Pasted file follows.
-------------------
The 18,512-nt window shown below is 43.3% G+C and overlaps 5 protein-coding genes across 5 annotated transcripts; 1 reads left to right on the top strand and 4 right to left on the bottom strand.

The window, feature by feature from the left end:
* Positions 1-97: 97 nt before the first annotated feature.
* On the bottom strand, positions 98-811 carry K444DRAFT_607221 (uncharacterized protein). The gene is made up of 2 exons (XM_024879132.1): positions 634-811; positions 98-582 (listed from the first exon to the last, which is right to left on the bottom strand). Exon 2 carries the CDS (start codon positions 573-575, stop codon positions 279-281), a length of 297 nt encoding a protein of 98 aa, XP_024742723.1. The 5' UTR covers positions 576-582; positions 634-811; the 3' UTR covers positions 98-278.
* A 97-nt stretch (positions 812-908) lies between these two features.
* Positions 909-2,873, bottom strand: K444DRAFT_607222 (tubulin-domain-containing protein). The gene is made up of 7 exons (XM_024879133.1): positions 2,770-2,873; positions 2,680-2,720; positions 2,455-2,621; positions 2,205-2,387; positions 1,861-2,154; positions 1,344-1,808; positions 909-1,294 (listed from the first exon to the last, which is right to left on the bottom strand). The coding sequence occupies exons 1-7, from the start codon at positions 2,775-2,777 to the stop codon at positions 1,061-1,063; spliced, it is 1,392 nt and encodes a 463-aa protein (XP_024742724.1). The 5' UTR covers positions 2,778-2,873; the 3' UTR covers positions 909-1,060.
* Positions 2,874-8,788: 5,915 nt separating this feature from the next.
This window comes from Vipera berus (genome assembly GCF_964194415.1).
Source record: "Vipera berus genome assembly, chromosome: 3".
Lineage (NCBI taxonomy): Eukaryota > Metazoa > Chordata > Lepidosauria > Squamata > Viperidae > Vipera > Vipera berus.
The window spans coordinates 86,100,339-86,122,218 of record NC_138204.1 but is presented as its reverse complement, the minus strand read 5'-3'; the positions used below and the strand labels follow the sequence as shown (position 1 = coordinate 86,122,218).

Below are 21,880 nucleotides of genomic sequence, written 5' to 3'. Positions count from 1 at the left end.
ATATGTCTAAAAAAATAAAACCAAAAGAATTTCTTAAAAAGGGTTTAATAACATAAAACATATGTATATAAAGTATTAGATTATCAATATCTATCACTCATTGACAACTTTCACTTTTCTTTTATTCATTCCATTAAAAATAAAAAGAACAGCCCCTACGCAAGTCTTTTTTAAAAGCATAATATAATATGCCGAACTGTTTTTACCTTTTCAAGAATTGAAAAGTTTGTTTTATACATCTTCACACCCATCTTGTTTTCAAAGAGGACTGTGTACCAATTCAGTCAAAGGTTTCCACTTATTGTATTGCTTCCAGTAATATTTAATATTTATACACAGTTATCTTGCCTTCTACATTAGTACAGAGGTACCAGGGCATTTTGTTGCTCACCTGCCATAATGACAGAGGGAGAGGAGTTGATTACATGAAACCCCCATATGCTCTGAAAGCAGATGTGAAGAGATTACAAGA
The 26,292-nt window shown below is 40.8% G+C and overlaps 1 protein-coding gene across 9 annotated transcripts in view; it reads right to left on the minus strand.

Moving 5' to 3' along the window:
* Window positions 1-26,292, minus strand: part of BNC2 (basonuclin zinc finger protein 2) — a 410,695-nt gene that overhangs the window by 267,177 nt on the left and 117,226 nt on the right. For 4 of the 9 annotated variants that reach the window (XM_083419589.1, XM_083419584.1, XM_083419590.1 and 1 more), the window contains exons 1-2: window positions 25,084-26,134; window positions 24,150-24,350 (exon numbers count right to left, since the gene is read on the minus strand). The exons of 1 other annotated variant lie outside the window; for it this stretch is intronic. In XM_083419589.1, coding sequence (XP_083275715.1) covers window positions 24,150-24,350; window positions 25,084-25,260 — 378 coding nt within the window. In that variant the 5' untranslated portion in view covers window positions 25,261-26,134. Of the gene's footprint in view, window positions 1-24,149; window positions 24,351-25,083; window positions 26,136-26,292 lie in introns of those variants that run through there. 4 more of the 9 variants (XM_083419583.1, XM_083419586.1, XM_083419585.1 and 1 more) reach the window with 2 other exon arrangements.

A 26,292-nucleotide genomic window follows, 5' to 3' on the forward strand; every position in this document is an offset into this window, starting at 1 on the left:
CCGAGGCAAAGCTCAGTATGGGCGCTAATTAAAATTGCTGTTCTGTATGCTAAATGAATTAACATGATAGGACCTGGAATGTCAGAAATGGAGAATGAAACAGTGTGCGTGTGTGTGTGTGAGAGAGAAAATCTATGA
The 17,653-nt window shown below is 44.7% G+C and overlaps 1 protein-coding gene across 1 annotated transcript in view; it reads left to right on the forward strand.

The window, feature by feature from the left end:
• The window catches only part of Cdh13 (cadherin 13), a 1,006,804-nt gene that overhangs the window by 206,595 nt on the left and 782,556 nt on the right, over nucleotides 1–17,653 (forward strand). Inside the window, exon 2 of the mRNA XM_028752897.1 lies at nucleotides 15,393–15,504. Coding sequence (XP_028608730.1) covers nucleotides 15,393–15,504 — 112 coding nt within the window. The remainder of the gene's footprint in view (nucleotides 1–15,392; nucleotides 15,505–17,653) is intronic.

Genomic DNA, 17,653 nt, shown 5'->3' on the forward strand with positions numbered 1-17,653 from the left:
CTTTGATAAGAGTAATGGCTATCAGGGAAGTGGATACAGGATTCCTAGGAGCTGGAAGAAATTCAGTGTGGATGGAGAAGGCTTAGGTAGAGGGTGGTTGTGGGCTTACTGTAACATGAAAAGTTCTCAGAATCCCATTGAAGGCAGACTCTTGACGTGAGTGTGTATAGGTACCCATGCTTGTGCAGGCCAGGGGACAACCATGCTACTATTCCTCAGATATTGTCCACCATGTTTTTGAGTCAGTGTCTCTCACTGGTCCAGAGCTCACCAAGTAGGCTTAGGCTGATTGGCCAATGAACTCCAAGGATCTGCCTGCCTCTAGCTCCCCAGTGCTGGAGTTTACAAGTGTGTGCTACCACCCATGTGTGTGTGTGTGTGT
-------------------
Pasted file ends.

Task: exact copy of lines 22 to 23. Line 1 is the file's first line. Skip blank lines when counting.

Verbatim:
Genomic DNA, 17,653 nt, shown 5'->3' on the forward strand with positions numbered 1-17,653 from the left:
CTTTGATAAGAGTAATGGCTATCAGGGAAGTGGATACAGGATTCCTAGGAGCTGGAAGAAATTCAGTGTGGATGGAGAAGGCTTAGGTAGAGGGTGGTTGTGGGCTTACTGTAACATGAAAAGTTCTCAGAATCCCATTGAAGGCAGACTCTTGACGTGAGTGTGTATAGGTACCCATGCTTGTGCAGGCCAGGGGACAACCATGCTACTATTCCTCAGATATTGTCCACCATGTTTTTGAGTCAGTGTCTCTCACTGGTCCAGAGCTCACCAAGTAGGCTTAGGCTGATTGGCCAATGAACTCCAAGGATCTGCCTGCCTCTAGCTCCCCAGTGCTGGAGTTTACAAGTGTGTGCTACCACCCATGTGTGTGTGTGTGTGT